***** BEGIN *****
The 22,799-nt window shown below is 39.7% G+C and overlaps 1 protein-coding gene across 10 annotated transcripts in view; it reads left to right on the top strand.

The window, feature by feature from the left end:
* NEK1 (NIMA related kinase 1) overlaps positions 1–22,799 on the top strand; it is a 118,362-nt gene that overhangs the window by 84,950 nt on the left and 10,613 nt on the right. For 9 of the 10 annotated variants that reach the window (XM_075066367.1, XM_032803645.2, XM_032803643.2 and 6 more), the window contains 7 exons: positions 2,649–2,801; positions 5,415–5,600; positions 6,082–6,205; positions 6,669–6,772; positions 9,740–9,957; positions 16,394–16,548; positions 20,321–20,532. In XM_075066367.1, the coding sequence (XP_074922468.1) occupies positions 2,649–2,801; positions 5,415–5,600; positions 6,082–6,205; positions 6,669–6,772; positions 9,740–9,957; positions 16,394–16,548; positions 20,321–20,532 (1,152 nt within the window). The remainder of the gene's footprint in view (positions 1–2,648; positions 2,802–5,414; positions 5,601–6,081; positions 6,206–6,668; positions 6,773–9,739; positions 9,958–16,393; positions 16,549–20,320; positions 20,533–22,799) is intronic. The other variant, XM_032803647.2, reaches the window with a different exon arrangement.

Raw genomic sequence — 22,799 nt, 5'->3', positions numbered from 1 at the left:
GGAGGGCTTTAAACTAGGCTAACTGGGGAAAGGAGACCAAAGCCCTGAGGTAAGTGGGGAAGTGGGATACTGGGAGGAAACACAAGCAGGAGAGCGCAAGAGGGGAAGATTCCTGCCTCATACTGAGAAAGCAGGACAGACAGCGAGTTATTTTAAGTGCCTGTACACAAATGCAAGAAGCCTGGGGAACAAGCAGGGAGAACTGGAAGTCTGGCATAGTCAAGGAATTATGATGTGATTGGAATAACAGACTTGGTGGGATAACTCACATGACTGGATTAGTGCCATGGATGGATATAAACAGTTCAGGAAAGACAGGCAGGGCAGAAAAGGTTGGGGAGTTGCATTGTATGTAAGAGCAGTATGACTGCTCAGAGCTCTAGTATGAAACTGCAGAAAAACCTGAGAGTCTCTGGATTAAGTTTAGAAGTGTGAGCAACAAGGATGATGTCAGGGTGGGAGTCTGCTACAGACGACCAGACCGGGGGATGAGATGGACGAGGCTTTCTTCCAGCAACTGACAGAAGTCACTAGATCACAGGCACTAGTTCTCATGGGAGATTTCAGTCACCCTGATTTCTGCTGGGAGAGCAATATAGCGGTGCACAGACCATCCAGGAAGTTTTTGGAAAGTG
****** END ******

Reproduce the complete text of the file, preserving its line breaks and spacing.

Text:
The 22,799-nt window shown below is 39.7% G+C and overlaps 1 protein-coding gene across 10 annotated transcripts in view; it reads left to right on the top strand.

The window, feature by feature from the left end:
* NEK1 (NIMA related kinase 1) overlaps positions 1–22,799 on the top strand; it is a 118,362-nt gene that overhangs the window by 84,950 nt on the left and 10,613 nt on the right. For 9 of the 10 annotated variants that reach the window (XM_075066367.1, XM_032803645.2, XM_032803643.2 and 6 more), the window contains 7 exons: positions 2,649–2,801; positions 5,415–5,600; positions 6,082–6,205; positions 6,669–6,772; positions 9,740–9,957; positions 16,394–16,548; positions 20,321–20,532. In XM_075066367.1, the coding sequence (XP_074922468.1) occupies positions 2,649–2,801; positions 5,415–5,600; positions 6,082–6,205; positions 6,669–6,772; positions 9,740–9,957; positions 16,394–16,548; positions 20,321–20,532 (1,152 nt within the window). The remainder of the gene's footprint in view (positions 1–2,648; positions 2,802–5,414; positions 5,601–6,081; positions 6,206–6,668; positions 6,773–9,739; positions 9,958–16,393; positions 16,549–20,320; positions 20,533–22,799) is intronic. The other variant, XM_032803647.2, reaches the window with a different exon arrangement.

Raw genomic sequence — 22,799 nt, 5'->3', positions numbered from 1 at the left:
GGAGGGCTTTAAACTAGGCTAACTGGGGAAAGGAGACCAAAGCCCTGAGGTAAGTGGGGAAGTGGGATACTGGGAGGAAACACAAGCAGGAGAGCGCAAGAGGGGAAGATTCCTGCCTCATACTGAGAAAGCAGGACAGACAGCGAGTTATTTTAAGTGCCTGTACACAAATGCAAGAAGCCTGGGGAACAAGCAGGGAGAACTGGAAGTCTGGCATAGTCAAGGAATTATGATGTGATTGGAATAACAGACTTGGTGGGATAACTCACATGACTGGATTAGTGCCATGGATGGATATAAACAGTTCAGGAAAGACAGGCAGGGCAGAAAAGGTTGGGGAGTTGCATTGTATGTAAGAGCAGTATGACTGCTCAGAGCTCTAGTATGAAACTGCAGAAAAACCTGAGAGTCTCTGGATTAAGTTTAGAAGTGTGAGCAACAAGGATGATGTCAGGGTGGGAGTCTGCTACAGACGACCAGACCGGGGGATGAGATGGACGAGGCTTTCTTCCAGCAACTGACAGAAGTCACTAGATCACAGGCACTAGTTCTCATGGGAGATTTCAGTCACCCTGATTTCTGCTGGGAGAGCAATATAGCGGTGCACAGACCATCCAGGAAGTTTTTGGAAAGTG